It could cost as much as $1 million – twice the sum previously estimated – to learn what caused those two beams to crack at the Transbay Terminal and find other potentially vulnerable areas in the $2.5 billion project.
The Metropolitan Transportation Commission was brought in last year to help learn what led to the failures, and its work is now expected to continue at least through the end of April, Transbay officials say.
In September, workers found cracks in the two beams that cross Fremont Street and hold up the structure. NBC Bay Area’s Investigative unit was first to report that rectangular weld access holes that were cut into the 4-inch thick base of the beams were likely to blame for the cracks. The sharp corners of those holes, experts say, amplify forces and encourage cracks in steel.
The cracked beams and two other similar beams on First Street are being reinforced, which is expected to take until June.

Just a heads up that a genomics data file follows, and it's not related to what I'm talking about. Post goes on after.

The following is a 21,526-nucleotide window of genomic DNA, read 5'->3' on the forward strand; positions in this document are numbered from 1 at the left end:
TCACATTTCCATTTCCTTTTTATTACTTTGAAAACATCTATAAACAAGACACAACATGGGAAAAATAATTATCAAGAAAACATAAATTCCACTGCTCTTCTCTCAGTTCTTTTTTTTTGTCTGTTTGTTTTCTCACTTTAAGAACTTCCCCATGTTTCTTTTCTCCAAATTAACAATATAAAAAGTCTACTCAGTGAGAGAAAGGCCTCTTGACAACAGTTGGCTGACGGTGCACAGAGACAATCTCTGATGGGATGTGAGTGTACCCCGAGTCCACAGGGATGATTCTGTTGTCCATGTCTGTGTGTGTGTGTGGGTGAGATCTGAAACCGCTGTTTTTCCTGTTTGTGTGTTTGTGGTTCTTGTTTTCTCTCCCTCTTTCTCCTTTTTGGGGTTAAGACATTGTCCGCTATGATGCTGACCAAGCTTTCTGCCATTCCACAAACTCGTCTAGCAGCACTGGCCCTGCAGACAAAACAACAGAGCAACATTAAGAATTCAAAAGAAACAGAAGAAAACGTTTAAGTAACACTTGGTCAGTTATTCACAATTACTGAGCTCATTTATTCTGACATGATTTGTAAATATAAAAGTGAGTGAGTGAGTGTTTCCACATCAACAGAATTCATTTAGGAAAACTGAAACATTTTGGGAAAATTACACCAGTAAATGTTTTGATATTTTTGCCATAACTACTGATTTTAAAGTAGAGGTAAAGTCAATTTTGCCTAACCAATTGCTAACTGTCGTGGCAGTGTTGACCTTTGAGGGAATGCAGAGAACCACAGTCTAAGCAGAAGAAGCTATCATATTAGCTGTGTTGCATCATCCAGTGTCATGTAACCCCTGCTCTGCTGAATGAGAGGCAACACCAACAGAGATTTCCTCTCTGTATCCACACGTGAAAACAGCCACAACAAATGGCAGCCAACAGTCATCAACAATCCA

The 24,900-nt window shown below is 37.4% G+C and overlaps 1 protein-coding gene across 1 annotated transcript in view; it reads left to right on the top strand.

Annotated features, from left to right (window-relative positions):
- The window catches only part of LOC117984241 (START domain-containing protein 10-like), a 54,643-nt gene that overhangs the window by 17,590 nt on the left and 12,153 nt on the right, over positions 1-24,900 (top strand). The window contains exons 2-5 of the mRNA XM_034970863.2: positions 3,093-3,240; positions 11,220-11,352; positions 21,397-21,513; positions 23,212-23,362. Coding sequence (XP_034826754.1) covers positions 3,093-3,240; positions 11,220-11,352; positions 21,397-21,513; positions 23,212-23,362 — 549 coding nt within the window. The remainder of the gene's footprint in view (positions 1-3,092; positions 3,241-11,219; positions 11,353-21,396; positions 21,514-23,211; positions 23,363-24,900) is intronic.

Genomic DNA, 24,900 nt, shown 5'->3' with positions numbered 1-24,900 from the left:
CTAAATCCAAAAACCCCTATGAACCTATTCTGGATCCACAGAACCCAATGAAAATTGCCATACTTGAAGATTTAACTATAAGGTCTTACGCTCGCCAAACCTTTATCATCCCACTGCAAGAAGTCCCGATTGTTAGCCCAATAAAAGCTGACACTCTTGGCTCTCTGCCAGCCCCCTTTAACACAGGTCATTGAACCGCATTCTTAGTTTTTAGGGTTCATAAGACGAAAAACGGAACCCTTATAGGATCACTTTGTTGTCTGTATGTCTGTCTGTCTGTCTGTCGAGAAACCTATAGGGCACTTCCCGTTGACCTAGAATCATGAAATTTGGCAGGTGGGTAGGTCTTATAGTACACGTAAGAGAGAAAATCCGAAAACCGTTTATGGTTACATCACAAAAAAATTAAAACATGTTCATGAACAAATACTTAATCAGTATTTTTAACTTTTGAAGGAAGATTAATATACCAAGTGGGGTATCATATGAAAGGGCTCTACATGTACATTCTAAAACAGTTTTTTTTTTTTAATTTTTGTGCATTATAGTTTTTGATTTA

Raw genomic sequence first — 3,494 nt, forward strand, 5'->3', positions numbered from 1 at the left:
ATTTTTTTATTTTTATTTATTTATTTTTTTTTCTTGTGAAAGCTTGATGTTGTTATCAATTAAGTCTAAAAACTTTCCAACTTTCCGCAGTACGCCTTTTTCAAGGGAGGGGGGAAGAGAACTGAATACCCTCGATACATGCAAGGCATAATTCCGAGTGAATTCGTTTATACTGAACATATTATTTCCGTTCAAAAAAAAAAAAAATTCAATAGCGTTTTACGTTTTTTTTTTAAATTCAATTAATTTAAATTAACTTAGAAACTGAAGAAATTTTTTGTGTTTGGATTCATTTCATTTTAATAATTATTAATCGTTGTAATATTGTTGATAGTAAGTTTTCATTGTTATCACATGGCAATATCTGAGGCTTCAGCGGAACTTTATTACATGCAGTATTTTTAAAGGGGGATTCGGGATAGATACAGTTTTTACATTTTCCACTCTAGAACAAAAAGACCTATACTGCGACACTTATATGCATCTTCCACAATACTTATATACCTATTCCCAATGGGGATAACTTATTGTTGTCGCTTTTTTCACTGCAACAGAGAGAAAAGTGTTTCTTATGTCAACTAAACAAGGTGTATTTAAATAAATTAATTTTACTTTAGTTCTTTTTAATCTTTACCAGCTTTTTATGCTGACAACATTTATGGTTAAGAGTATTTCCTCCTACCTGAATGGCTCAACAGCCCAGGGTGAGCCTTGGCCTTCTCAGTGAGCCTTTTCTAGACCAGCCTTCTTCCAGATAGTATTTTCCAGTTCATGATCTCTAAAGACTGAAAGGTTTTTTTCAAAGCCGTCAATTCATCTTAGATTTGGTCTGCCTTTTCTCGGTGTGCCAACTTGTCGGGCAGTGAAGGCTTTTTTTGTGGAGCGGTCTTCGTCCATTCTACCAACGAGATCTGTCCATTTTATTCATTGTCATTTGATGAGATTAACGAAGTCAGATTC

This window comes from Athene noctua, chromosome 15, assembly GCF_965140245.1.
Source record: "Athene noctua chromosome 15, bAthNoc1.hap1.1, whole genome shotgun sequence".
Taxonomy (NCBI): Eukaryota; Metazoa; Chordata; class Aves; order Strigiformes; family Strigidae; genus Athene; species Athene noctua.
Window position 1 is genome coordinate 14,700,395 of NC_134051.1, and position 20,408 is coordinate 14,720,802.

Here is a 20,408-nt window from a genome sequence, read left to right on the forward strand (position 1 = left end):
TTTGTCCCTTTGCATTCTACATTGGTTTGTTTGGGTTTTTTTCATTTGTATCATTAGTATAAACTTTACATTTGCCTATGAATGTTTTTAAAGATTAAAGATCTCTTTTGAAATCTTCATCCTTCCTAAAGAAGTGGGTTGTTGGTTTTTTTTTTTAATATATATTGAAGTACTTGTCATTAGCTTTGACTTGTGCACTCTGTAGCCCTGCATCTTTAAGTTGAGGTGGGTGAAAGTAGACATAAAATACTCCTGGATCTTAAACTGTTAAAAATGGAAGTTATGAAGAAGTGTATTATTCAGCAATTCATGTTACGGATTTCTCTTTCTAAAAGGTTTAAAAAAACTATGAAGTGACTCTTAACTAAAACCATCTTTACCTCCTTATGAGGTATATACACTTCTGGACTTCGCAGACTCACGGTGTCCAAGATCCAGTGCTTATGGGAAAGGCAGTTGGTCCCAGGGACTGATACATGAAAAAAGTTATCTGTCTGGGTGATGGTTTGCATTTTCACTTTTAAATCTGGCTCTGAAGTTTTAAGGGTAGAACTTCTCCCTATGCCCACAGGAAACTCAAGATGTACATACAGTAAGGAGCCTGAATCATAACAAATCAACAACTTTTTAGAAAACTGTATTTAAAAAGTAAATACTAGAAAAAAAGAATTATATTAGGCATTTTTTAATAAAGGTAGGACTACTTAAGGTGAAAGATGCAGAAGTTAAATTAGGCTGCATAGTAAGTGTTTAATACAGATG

Meanwhile, the projected cost of doing the review of the plans and construction of the project is expected to go from over $500,000 to as much as $1 million.
The governing board of the Transbay project is set to approve the money for the added study at its meeting Thursday.
Transbay officials say the added cost is for more extensive review of what triggered the cracks and more investigation into whether other areas of the structure may also be vulnerable to failure.
The cost of the study and the fix will likely ultimately be borne by the contractor deemed to be at fault for the problems, Transbay officials say.